The proposed multi-shell SIB-IMRT strategy is safe and reliable in dosimetry. It is able to provide a feasible scheme for patients having LADR-GIST by providing high dose distribution for the center of a large tumor. In our study, the dosimetry evaluation demonstrated that it is safe and optimal to apply 20% of the prescribed dose as the escalation-dose gradient for LADR-GISTs. However, the scheme of delivering 20% of the prescribed dose gradient should be further evaluated in future clinical study.

Availability of data and materials

The datasets used and analyzed during the current study are available from the corresponding author on reasonable request.



Large locally advanced drug-resistant gastrointestinal stromal tumor


Simultaneous integrated boost intensity-modulated modality


Gross tumor volume

GTVcenter :

Center of gross tumor volume


Planning target volume


Clinical target volume


Normal tissue


Conventional IMRT technique


Equivalent uniform dose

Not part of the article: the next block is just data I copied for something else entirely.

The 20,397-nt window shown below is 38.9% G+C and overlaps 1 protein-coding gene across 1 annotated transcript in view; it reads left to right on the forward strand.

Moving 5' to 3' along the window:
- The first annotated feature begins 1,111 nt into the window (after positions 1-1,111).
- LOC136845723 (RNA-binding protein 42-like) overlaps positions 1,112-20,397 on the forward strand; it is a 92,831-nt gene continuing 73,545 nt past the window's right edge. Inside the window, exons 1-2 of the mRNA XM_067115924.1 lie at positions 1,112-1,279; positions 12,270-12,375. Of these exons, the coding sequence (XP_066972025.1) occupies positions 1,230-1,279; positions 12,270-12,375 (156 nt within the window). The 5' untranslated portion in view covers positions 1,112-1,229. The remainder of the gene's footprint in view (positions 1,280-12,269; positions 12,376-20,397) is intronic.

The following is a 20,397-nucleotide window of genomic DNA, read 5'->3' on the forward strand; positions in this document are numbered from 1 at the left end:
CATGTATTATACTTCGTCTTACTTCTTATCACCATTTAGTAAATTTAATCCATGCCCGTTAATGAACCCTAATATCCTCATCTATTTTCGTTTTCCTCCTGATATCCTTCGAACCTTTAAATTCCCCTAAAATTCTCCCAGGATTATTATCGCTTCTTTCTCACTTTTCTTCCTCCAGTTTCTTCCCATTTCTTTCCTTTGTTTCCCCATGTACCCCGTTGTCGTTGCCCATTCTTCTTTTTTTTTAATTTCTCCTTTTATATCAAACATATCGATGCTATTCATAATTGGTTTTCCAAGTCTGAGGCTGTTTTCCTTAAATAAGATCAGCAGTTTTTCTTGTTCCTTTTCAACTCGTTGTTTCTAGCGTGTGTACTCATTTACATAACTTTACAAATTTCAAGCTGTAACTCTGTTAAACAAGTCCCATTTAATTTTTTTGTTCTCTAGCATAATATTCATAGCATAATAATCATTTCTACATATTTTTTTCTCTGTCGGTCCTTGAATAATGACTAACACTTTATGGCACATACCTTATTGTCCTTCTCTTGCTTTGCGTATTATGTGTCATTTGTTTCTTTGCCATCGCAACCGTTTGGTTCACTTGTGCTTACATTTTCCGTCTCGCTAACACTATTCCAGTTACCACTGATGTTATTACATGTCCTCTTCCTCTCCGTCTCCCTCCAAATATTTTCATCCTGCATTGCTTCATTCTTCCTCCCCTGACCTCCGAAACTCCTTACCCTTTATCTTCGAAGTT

rEUD :

Relative equivalent uniform dose


Dose volume histogram


Organs at risk


Conformity index


Monitor unit


Equivalent uniform dose of gross tumor volume


Equivalent uniform dose of normal tissue


Gastrointestinal stromal tumors


Tyrosine kinase receptor


Platelet-derived growth factor receptor alpha


Tyrosine kinase inhibitors


Stereotactic body radiotherapy

EUD bla :

Equivalent uniform dose of bladder

E UD rec :

Equivalent uniform dose of rectum

EUD ins :

Equivalent uniform dose of intestine

E UD fh :

Equivalent uniform dose of femoral heads


Spatially fractionated radiation therapy


Boost target volume


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We would like to acknowledge Dr. Longhao Li for his clinical input.


This work was sponsored by Natural Science Foundation of Chongqing, China (cstc2021jcyj-msxmX0138).